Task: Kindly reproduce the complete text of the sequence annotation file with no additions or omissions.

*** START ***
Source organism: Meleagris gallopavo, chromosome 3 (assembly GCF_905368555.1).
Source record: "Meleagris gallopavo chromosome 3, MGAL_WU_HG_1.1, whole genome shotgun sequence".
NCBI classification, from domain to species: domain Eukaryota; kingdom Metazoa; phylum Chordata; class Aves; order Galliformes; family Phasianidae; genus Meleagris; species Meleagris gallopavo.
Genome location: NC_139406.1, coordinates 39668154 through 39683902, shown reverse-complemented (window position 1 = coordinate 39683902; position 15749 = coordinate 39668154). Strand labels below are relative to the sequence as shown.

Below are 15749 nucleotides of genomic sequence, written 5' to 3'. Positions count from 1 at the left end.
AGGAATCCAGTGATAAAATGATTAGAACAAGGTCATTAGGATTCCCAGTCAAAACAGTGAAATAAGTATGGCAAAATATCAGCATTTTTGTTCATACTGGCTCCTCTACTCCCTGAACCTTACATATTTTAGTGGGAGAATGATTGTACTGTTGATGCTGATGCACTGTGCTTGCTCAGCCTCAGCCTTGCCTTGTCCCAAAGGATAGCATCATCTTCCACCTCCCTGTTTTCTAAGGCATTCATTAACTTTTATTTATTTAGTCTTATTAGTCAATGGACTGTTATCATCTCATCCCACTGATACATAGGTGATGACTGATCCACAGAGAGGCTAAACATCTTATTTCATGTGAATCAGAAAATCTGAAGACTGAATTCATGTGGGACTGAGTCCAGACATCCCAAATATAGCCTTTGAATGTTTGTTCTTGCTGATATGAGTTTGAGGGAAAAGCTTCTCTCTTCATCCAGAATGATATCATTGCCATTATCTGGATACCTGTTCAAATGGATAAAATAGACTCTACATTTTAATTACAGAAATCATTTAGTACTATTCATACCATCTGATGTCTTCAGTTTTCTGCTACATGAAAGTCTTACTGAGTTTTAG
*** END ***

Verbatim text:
Source organism: Meleagris gallopavo, chromosome 3 (assembly GCF_905368555.1).
Source record: "Meleagris gallopavo chromosome 3, MGAL_WU_HG_1.1, whole genome shotgun sequence".
NCBI classification, from domain to species: domain Eukaryota; kingdom Metazoa; phylum Chordata; class Aves; order Galliformes; family Phasianidae; genus Meleagris; species Meleagris gallopavo.
Genome location: NC_139406.1, coordinates 39668154 through 39683902, shown reverse-complemented (window position 1 = coordinate 39683902; position 15749 = coordinate 39668154). Strand labels below are relative to the sequence as shown.

Below are 15749 nucleotides of genomic sequence, written 5' to 3'. Positions count from 1 at the left end.
AGGAATCCAGTGATAAAATGATTAGAACAAGGTCATTAGGATTCCCAGTCAAAACAGTGAAATAAGTATGGCAAAATATCAGCATTTTTGTTCATACTGGCTCCTCTACTCCCTGAACCTTACATATTTTAGTGGGAGAATGATTGTACTGTTGATGCTGATGCACTGTGCTTGCTCAGCCTCAGCCTTGCCTTGTCCCAAAGGATAGCATCATCTTCCACCTCCCTGTTTTCTAAGGCATTCATTAACTTTTATTTATTTAGTCTTATTAGTCAATGGACTGTTATCATCTCATCCCACTGATACATAGGTGATGACTGATCCACAGAGAGGCTAAACATCTTATTTCATGTGAATCAGAAAATCTGAAGACTGAATTCATGTGGGACTGAGTCCAGACATCCCAAATATAGCCTTTGAATGTTTGTTCTTGCTGATATGAGTTTGAGGGAAAAGCTTCTCTCTTCATCCAGAATGATATCATTGCCATTATCTGGATACCTGTTCAAATGGATAAAATAGACTCTACATTTTAATTACAGAAATCATTTAGTACTATTCATACCATCTGATGTCTTCAGTTTTCTGCTACATGAAAGTCTTACTGAGTTTTAG